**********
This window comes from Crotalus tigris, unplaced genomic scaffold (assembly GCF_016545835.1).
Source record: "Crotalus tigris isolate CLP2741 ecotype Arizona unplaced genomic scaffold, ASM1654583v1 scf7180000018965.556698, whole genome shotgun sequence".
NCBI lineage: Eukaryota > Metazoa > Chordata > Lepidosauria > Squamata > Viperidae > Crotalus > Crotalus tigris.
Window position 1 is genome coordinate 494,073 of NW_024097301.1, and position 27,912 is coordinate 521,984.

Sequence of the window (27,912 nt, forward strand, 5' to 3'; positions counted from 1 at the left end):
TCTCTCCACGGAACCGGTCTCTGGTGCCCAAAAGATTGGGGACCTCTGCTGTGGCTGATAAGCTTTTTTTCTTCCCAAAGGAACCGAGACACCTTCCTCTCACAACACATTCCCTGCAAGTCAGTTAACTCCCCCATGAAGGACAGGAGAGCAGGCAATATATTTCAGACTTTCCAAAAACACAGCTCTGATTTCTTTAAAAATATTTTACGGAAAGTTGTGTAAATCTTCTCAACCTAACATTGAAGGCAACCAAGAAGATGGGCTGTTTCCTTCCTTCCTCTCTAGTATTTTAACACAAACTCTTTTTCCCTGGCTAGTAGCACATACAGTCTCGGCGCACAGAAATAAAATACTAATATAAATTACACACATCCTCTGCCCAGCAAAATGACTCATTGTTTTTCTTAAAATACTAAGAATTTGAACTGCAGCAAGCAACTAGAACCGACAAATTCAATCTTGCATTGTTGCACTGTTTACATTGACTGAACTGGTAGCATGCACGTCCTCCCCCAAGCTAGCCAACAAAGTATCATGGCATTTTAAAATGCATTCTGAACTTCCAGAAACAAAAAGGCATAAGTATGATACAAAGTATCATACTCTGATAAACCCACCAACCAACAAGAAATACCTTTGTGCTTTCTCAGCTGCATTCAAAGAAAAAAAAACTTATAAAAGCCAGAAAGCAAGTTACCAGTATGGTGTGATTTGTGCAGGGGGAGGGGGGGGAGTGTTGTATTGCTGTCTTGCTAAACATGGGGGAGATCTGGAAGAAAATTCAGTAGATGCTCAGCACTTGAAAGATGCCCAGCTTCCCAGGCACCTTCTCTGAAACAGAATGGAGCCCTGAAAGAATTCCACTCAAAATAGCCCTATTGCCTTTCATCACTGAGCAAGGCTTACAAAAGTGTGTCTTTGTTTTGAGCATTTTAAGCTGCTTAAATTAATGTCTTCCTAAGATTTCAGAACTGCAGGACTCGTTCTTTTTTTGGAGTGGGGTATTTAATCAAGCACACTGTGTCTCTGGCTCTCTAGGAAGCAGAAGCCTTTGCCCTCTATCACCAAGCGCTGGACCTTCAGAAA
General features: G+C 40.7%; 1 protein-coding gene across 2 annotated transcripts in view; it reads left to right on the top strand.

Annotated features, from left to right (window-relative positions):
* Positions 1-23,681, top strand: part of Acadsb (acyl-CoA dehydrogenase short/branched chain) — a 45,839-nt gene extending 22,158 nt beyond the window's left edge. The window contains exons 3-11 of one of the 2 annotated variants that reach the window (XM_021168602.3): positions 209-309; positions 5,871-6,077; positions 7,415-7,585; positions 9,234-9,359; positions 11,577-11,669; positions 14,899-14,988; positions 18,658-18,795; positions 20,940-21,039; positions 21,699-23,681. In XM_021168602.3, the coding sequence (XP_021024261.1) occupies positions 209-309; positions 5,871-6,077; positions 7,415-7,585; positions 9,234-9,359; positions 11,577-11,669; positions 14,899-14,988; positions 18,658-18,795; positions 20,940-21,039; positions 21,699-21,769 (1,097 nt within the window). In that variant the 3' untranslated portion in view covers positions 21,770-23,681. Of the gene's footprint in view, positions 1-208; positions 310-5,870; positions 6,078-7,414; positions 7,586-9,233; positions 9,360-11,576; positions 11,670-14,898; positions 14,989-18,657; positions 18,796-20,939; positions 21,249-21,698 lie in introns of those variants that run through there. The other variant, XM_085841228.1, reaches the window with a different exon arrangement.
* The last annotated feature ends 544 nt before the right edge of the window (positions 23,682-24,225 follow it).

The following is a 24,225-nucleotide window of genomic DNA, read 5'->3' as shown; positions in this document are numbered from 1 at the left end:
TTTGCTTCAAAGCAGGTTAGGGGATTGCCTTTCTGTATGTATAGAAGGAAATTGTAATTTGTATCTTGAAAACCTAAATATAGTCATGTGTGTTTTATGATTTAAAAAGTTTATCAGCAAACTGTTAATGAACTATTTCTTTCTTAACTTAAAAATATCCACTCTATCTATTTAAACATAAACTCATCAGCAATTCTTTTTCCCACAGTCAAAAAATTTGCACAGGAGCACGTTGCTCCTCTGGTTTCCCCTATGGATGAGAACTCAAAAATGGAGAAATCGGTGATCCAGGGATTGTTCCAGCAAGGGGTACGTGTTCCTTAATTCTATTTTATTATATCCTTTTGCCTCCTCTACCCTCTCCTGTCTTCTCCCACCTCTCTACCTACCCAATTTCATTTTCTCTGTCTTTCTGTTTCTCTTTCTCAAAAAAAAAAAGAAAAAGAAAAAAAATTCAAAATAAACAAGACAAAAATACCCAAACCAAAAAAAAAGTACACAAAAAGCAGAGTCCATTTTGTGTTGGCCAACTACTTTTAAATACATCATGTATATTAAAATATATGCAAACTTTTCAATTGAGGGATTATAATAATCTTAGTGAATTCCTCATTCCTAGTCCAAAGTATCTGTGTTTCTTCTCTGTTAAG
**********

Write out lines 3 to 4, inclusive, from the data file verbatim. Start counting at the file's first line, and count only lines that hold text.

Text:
NCBI lineage: Eukaryota > Metazoa > Chordata > Lepidosauria > Squamata > Viperidae > Crotalus > Crotalus tigris.
Window position 1 is genome coordinate 494,073 of NW_024097301.1, and position 27,912 is coordinate 521,984.